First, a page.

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Financial assistance for Greece is inevitable, according to economic analysts

15 April 2010 / 12:04:43  GRReporter
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Joy was short of the Greek economic analysts who rushed to assess the adoption of the rescue mechanism for Greece as solution to the credit problems of the country. After a slight decrease, the interest on ten-year Greek government bond jumped again to almost 400 basis points in middle of the week. Financial experts of Commerzbank commented that now the country may not need bilateral support by Member States of the Eurozone and the International Monetary Fund, but this does not solve the problem of lending in the long-term. Finance Minister George Papakonstantinou makes official statements every day that Greece has no intention to trigger the support mechanism. International economic analysts argue that financial aid to Greece is inevitable and in the next ten days the country will formally ask the ancillary credit.  
"I do not think that the Greek government will wait to fail in the international markets," analyst Chris Pryce of Fitch and evaluation agency says and adds: "they will turn earlier to the European Commission. It may be after a week or two, but I do not think thay will leave the situation like this for a long time." He explaines that Fitch will likely reduce the country's credit rating by one more level at the end of April due to difficulties with credit from international markets. The assessment will decrease to the level of junk BBB-, if the government fails to protect the execution of the Program for stability and development. Chris Price does not preclude Greece to handle the reduction of government deficit, but emphasizes the difficulty of this task. "The decline in GDP will be between 2% and 3% for this year, and we expect stabilization in a year or two at the soonest. Compared with the experience of other countries, the recession here is quite soft, "he explained.  
Meanwhile, Greek Economic experts urge the government to take immediate measures for the enacting of the ancillary mechanism. In a statement for the Financial Times economic adviser to EFG Eurobank Gikas Hardovelas and President of the Institute for Economic and Industrial Research IOBE Yannis Stornaras stress that the program for support will ensure the implementation of the economic reforms. "Interest rates will not decrease while the government claims that it has no intentions to take advantage of the ancillary mechanism. It would be a big mistake, if now we do not use this opportunity, "says Stournaras. "We believe that it is a matter of a week or even to days formally seek help from Europe and the IMF. The financial problems of the country do not leave too big of a chance to delay the inevitable,” says Gikas Hardouvelas.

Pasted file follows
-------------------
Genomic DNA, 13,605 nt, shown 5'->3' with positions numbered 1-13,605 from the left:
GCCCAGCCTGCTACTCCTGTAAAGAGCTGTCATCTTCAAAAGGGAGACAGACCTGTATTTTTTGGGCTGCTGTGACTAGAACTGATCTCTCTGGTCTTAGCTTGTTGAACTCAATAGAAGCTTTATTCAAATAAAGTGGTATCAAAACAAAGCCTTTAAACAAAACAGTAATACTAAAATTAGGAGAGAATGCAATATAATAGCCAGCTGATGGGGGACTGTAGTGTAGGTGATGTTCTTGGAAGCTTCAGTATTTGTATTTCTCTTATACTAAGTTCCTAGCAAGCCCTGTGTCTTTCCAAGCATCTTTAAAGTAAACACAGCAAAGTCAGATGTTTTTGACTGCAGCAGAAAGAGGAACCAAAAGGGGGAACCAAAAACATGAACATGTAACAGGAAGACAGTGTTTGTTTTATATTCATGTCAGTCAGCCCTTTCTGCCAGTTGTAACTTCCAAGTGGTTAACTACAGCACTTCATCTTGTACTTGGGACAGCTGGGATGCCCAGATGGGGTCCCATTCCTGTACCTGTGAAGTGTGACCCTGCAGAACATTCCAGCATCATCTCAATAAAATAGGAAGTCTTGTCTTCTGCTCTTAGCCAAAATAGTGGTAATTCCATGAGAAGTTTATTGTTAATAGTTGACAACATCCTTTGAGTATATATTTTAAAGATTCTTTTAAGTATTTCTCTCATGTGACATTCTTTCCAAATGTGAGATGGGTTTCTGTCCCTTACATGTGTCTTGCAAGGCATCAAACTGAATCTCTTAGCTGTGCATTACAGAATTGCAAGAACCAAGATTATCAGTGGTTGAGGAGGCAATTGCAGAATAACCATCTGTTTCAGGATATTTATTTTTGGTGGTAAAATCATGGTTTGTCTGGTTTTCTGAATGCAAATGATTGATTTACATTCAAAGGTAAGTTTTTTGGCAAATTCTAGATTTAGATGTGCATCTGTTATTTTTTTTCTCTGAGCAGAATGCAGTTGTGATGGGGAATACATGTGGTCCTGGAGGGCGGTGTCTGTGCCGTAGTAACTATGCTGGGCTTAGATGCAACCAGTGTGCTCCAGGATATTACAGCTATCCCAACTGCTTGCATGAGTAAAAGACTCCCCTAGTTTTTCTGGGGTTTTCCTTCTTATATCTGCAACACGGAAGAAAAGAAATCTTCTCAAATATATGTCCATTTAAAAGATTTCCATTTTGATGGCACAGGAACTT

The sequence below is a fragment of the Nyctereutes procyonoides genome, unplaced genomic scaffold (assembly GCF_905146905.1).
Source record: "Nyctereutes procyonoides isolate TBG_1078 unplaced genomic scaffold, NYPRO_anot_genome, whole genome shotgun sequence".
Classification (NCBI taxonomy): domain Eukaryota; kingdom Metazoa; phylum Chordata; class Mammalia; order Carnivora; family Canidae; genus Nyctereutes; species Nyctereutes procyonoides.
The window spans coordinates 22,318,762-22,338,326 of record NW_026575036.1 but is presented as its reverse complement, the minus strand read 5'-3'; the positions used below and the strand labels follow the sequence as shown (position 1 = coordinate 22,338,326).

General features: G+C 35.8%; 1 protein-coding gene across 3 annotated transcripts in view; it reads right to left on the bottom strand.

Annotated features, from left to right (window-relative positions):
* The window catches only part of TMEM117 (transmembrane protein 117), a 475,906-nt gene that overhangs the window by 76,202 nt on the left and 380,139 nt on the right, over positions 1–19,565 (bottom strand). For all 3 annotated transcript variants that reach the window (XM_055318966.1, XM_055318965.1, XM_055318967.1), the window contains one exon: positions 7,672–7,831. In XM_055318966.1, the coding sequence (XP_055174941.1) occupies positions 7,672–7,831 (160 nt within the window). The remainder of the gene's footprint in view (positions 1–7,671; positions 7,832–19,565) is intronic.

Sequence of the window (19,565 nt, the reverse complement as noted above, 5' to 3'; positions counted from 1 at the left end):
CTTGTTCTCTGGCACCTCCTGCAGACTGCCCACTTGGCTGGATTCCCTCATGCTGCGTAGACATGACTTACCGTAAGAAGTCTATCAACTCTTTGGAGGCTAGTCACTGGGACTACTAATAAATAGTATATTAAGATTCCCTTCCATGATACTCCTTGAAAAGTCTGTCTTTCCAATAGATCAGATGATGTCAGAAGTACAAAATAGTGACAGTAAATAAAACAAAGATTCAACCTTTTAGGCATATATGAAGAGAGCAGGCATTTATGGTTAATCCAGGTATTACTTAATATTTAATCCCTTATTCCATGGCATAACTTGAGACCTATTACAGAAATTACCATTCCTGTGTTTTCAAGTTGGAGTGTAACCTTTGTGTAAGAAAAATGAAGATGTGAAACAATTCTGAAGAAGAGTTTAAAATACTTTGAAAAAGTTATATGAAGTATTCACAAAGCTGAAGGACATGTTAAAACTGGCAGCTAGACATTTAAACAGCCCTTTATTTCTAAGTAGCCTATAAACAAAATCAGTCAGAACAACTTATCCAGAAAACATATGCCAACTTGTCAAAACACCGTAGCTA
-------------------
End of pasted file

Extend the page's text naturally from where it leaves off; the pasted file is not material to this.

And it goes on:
While the decision to enact the financial aid to Greece is postponed, the Euro-skeptics have one more trump card in their hand. Professor Joham Starmbati is one of the proponents of the idea that the economic crisis in Greece is only the beginning of the end of the common European currency. He believes that the package for bilateral financial support for the Mediterranean country contradicts to the Treaty of Maastricht. He openly states to the Germany newspaper Rheinische Post, that he will file an appeal to the Constitutional Court if Germany had to participate in the program. The publication stresses that the professor reads the financial mechanism as a kind of subsidy (prohibited in international agreement), because the fact that the interest rate of the loan is lower than that one set in international markets. Finance Minister of Germany Wolfgang Shoybe argues on the other hand that Germany should not be included in the program for financial assistance if action is not approved by parliament.  
According to a senior official of the Greek Ministry of Finance, member countries of the eurozone can participate voluntarily in the plan for financial support. The same source claimed that Greece has enough allies among the countries within the Eurozone, even if Germany refuses to participate.

Tags: Greece economy crisis IMF
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